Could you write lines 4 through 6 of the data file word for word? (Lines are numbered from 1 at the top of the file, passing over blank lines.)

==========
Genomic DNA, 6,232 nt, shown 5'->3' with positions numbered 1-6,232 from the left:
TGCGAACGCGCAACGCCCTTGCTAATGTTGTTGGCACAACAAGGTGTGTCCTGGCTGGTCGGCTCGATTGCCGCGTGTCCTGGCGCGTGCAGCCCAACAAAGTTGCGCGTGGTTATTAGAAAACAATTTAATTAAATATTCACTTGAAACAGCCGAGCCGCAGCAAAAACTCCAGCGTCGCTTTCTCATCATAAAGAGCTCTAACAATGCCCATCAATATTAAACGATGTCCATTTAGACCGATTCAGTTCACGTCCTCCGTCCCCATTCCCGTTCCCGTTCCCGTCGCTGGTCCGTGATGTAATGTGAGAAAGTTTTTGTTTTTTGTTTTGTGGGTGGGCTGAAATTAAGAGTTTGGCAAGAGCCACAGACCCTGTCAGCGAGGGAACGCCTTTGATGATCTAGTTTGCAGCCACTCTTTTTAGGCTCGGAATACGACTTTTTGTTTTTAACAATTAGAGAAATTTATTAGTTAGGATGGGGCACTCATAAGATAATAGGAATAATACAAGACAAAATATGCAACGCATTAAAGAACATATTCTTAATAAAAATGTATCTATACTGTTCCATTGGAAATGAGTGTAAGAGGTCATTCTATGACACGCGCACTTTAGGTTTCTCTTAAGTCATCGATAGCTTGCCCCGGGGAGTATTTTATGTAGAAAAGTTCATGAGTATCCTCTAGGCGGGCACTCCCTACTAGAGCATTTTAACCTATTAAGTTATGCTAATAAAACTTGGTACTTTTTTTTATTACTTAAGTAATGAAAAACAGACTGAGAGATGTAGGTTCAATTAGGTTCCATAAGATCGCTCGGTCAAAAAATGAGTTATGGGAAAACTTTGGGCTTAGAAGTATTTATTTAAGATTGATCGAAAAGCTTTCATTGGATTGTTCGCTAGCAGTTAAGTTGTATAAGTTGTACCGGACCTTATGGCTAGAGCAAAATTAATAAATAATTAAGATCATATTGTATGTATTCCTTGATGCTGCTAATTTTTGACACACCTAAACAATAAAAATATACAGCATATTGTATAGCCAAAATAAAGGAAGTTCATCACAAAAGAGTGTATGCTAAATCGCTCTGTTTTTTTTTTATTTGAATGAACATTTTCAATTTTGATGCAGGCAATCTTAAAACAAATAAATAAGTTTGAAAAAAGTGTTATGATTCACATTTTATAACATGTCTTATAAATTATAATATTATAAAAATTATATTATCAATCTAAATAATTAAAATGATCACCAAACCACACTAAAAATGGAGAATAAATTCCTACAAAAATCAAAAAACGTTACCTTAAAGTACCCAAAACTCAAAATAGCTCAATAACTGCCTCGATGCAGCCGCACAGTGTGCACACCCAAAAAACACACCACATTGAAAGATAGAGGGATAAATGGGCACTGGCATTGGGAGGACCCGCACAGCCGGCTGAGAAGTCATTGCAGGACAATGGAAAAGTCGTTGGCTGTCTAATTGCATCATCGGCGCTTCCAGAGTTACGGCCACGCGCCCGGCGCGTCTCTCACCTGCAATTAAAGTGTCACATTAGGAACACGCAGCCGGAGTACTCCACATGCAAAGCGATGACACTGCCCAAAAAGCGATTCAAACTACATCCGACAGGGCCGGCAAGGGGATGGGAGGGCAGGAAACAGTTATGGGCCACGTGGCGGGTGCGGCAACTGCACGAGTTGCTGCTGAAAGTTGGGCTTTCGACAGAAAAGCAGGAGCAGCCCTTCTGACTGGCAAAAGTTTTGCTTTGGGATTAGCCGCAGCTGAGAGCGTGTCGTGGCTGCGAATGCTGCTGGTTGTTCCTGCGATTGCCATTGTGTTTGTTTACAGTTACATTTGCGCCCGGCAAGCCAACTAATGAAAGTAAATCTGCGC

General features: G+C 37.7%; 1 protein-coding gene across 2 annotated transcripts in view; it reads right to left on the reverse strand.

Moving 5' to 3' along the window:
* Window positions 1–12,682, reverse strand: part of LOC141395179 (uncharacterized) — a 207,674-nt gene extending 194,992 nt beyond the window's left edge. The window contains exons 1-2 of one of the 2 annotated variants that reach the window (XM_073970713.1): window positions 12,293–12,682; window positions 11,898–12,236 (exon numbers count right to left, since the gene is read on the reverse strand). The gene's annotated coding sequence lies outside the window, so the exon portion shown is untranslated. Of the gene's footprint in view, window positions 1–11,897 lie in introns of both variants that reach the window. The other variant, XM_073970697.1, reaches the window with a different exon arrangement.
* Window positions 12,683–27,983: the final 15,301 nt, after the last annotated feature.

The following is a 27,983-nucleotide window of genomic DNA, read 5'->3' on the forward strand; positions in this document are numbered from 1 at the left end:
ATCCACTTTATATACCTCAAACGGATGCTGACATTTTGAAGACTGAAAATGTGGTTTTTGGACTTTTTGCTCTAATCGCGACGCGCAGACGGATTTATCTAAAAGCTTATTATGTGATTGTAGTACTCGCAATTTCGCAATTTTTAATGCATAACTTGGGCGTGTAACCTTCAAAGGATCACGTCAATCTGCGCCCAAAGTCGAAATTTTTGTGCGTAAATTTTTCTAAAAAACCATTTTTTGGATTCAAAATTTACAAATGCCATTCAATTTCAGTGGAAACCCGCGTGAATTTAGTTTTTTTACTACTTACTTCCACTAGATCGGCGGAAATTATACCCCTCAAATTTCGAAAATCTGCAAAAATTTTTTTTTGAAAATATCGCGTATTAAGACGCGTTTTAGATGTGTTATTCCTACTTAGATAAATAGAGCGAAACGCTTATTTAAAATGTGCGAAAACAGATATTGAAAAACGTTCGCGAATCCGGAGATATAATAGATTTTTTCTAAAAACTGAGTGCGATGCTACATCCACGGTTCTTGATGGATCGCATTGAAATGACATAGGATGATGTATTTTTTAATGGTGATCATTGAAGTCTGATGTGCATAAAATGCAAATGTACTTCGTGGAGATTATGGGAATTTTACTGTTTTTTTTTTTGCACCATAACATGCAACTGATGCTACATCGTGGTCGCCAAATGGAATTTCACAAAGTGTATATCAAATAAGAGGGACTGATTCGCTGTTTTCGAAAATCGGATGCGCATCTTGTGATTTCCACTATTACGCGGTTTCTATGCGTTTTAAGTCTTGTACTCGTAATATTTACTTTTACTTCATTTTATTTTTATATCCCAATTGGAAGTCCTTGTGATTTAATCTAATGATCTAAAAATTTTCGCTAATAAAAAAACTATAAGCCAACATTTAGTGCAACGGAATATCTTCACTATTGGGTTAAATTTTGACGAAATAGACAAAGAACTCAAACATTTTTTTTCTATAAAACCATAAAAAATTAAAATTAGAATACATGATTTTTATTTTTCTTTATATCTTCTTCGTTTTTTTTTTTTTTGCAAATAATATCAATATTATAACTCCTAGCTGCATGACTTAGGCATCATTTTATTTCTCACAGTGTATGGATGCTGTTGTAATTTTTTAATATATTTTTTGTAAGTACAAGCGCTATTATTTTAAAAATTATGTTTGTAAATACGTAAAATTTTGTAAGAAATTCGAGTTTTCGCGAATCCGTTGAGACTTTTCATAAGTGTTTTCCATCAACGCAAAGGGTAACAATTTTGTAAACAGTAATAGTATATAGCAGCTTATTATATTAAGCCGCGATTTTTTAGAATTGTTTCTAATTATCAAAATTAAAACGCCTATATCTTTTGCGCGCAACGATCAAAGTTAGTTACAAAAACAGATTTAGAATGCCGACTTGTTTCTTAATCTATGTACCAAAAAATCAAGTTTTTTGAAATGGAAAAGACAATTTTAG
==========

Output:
Moving 5' to 3' along the window:
* Window positions 1–12,682, reverse strand: part of LOC141395179 (uncharacterized) — a 207,674-nt gene extending 194,992 nt beyond the window's left edge. The window contains exons 1-2 of one of the 2 annotated variants that reach the window (XM_073970713.1): window positions 12,293–12,682; window positions 11,898–12,236 (exon numbers count right to left, since the gene is read on the reverse strand). The gene's annotated coding sequence lies outside the window, so the exon portion shown is untranslated. Of the gene's footprint in view, window positions 1–11,897 lie in introns of both variants that reach the window. The other variant, XM_073970697.1, reaches the window with a different exon arrangement.
* Window positions 12,683–27,983: the final 15,301 nt, after the last annotated feature.